Adjustments to the Draft have been for the better
Earlier signing deadline helps players, teams and college baseball coaches
Major League Baseball's tinkering with the First-Year Player Draft is working.
With a signing deadline of 5 p.m. ET on Friday, teams are getting players under contract faster than ever. Just as importantly, prospects are assuring themselves of an opportunity to get their first season in pro ball out of the way, expediting their potential development instead of delaying the debut for a year because of prolonged negotiations.
And it's been a bonus for college coaches, who are finally getting some time -- limited as it may be -- to replenish the recruiting classes that fall victim to players giving up college eligibility to sign a pro contract. With limited scholarships allowed by the NCAA, a coach could have a recruiting class decimated if he lost three or four prime players to professional baseball, especially if he didn't have an opportunity to pursue replacements, which often happened in the past.
Here's the bottom line: There is a tendency to draw out negotiations until the deadline is approaching. Nobody wants to blink.
Now the bluff can be called roughly a month after the Draft is held, which gives both sides ample time to negotiate, benefitting not only the professional teams and the players, but also college coaches, who have time to look for replacements to players they lost to pro ball.
In the old days, it was a headache for all sides, because players could sign until the day they attended their first classes in the fall. That provided a skewed signing system, with some schools starting in late August and others not until late September.
In the first adjustment, baseball adopted an Aug. 15 universal signing deadline. Two years ago, 22 of the 33 first-round selections did not sign until Aug. 15, effectively delaying their pro debut a year.
This year? Two days before the deadline, only 13 players among the 316 selected in the first 10 rounds of the Draft remain unsigned -- four of whom were first-round picks. And one of the 13 unsigned -- left-handed pitcher Matt Krook, the 35th player taken overall by the Miami Marlins -- had an agreement in place, but medical issues developed and the deal was voided.
It would be a surprise if any of the remaining unsigned first-rounders -- University of San Diego third baseman Kris Bryant (No. 2 overall) with the Chicago Cubs; University of North Carolina third baseman Colin Moran (No. 6 overall) with Miami; right-hander Christian Bickford (No. 10 overall) of Oaks Christian High School in Westlake, Calif., with Toronto; and Fresno State outfielder Aaron Judge (No. 32 overall) with the Yankees -- failed to agree to terms.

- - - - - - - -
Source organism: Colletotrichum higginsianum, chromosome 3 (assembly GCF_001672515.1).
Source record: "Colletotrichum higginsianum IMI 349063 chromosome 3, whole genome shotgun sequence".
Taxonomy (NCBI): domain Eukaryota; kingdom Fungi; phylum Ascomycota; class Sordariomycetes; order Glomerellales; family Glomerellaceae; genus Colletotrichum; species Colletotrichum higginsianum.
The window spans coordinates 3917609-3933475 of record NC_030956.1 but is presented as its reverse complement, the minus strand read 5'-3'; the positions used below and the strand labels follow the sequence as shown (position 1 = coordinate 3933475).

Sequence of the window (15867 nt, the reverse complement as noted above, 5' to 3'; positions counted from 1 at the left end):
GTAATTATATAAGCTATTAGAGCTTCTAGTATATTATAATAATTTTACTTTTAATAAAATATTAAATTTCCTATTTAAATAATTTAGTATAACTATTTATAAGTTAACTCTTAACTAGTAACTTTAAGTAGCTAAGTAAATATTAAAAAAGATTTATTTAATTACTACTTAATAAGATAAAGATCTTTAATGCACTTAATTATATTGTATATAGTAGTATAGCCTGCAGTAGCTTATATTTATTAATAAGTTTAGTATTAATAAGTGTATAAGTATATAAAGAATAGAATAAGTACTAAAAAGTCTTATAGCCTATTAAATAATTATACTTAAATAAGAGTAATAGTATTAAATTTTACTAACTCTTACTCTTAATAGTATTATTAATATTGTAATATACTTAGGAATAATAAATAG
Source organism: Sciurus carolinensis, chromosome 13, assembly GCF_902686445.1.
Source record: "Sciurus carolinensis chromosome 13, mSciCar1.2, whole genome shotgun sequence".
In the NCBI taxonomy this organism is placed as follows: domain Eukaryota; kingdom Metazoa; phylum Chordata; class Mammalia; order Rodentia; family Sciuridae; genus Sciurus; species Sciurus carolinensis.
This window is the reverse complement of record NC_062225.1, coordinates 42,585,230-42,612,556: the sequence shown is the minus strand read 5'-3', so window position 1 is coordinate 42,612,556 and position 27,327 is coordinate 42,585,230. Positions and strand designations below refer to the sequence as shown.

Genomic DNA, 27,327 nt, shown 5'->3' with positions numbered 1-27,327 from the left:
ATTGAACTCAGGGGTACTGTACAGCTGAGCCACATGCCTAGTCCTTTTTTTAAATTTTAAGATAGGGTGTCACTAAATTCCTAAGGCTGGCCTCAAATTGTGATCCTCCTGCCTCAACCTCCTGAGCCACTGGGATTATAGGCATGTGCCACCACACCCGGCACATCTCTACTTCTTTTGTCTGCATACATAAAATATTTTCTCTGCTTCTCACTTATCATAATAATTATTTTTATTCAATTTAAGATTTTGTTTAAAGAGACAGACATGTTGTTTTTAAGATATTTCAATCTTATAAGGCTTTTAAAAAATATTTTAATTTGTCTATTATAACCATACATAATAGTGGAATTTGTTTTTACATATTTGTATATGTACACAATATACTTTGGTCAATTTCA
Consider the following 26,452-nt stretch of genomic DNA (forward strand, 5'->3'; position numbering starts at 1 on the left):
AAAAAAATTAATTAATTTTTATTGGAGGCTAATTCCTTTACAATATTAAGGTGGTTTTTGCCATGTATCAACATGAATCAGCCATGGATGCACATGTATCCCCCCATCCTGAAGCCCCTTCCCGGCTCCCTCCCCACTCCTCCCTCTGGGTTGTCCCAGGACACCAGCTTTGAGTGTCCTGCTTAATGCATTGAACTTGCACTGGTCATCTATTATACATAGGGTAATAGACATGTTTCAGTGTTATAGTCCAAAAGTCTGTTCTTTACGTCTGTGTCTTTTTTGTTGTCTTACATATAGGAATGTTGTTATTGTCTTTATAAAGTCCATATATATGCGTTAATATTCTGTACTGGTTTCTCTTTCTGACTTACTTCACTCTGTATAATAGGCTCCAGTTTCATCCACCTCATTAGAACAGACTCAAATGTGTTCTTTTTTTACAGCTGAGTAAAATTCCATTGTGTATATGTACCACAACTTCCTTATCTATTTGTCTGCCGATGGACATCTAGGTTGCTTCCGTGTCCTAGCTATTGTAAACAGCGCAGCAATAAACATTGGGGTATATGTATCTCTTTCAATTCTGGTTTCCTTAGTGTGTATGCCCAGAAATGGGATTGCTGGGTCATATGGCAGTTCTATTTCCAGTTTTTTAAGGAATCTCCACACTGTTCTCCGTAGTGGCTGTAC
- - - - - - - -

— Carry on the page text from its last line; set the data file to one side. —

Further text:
The revised approach, including allotments for signing bonuses at each choice in the first 10 rounds, has kept an ongoing increase in the bonus money, but has not created a regression. The 29 first-round picks who have signed received an average bonus of $2,500,321, second all-time to the $2,653,375 average for the first-round signees in 2011.
And teams have shown an ability to be creative to sign players who slipped in the Draft.
Left-handed pitcher Sean Manaea of Indiana State, who last fall was considered in the mix as the No. 1 pick overall, slipped to Kansas City with the 34th overall pick, but he still received the fourth-highest bonus in the Draft thus far -- $3.55 million, despite an allotment of $1,623,000 for that slot.
Josh Bell, who received $5 million from Pittsburgh as a second-round pick in 2011, is the only player ever taken after the first round since the adoption of the allotment approach to receive a larger bonus than Manaea.
Four other Draft choices received more than $500,000 over the allotted bonus for where they were drafted:
• Outfielder Austin Wilson of Stanford agreed to $1.7 million from Miami, $590,000 over the allotment;
• Right-handed pitcher Cole Wiper of Oregon was a 10th-round pick of Texas, and he signed for $700,000 -- $564,700 over the allotment figure;
• Infielder Dom Nunez of Elk Grove (Calif.) High School signed an $800,000 bonus as a sixth-round selection of the Rockies -- $535,000 over slot money;
• Shortstop Oscar Mercado of Gaither High School in Tampa, Fla., was given $1.5 million bonus as the second-round pick of St. Louis, which was $529,600 over bonus.
The Cardinals also juggled their allotment money so that they could sign their 11th-round pick, right-handed pitcher Steve Farinao of Head Royce High School in Oakland, to a $750,000 deal, even though any amount in excess of $100,000 given to a player selected after the 10th round is counted against the team's bonus pool. It's the largest bonus given a player taken after the 10th round under the new system.
Tracy Ringolsby is a columnist for MLB.com. This story was not subject to the approval of Major League Baseball or its clubs.